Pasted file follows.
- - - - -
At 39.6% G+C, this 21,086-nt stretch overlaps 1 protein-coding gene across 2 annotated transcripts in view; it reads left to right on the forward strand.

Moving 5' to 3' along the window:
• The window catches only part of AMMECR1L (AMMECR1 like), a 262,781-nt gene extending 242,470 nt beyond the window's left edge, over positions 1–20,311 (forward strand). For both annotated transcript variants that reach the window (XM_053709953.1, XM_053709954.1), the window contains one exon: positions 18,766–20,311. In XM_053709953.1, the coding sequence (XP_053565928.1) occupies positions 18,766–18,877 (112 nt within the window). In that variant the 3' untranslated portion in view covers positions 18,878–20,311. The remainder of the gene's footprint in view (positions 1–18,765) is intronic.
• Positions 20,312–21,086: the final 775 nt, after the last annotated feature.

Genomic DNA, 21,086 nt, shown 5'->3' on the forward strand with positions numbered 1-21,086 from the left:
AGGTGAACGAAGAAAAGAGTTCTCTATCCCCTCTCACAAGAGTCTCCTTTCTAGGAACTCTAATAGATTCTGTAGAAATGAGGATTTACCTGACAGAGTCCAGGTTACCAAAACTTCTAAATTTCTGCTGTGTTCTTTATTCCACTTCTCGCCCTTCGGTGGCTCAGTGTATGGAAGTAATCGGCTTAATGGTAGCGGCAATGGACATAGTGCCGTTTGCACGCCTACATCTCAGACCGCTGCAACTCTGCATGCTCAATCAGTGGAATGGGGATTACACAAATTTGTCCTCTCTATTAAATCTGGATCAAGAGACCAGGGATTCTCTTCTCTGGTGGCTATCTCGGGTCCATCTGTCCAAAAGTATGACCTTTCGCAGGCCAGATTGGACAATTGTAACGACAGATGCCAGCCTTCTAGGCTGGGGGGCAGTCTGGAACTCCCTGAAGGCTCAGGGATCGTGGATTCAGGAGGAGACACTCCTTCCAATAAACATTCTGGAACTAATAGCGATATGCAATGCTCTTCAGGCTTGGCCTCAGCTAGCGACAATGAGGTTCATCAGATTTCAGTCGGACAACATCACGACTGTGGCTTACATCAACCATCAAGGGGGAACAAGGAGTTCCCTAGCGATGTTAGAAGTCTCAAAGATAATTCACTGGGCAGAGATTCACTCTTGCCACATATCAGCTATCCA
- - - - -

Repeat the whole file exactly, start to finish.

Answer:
At 39.6% G+C, this 21,086-nt stretch overlaps 1 protein-coding gene across 2 annotated transcripts in view; it reads left to right on the forward strand.

Moving 5' to 3' along the window:
• The window catches only part of AMMECR1L (AMMECR1 like), a 262,781-nt gene extending 242,470 nt beyond the window's left edge, over positions 1–20,311 (forward strand). For both annotated transcript variants that reach the window (XM_053709953.1, XM_053709954.1), the window contains one exon: positions 18,766–20,311. In XM_053709953.1, the coding sequence (XP_053565928.1) occupies positions 18,766–18,877 (112 nt within the window). In that variant the 3' untranslated portion in view covers positions 18,878–20,311. The remainder of the gene's footprint in view (positions 1–18,765) is intronic.
• Positions 20,312–21,086: the final 775 nt, after the last annotated feature.

Genomic DNA, 21,086 nt, shown 5'->3' on the forward strand with positions numbered 1-21,086 from the left:
AGGTGAACGAAGAAAAGAGTTCTCTATCCCCTCTCACAAGAGTCTCCTTTCTAGGAACTCTAATAGATTCTGTAGAAATGAGGATTTACCTGACAGAGTCCAGGTTACCAAAACTTCTAAATTTCTGCTGTGTTCTTTATTCCACTTCTCGCCCTTCGGTGGCTCAGTGTATGGAAGTAATCGGCTTAATGGTAGCGGCAATGGACATAGTGCCGTTTGCACGCCTACATCTCAGACCGCTGCAACTCTGCATGCTCAATCAGTGGAATGGGGATTACACAAATTTGTCCTCTCTATTAAATCTGGATCAAGAGACCAGGGATTCTCTTCTCTGGTGGCTATCTCGGGTCCATCTGTCCAAAAGTATGACCTTTCGCAGGCCAGATTGGACAATTGTAACGACAGATGCCAGCCTTCTAGGCTGGGGGGCAGTCTGGAACTCCCTGAAGGCTCAGGGATCGTGGATTCAGGAGGAGACACTCCTTCCAATAAACATTCTGGAACTAATAGCGATATGCAATGCTCTTCAGGCTTGGCCTCAGCTAGCGACAATGAGGTTCATCAGATTTCAGTCGGACAACATCACGACTGTGGCTTACATCAACCATCAAGGGGGAACAAGGAGTTCCCTAGCGATGTTAGAAGTCTCAAAGATAATTCACTGGGCAGAGATTCACTCTTGCCACATATCAGCTATCCA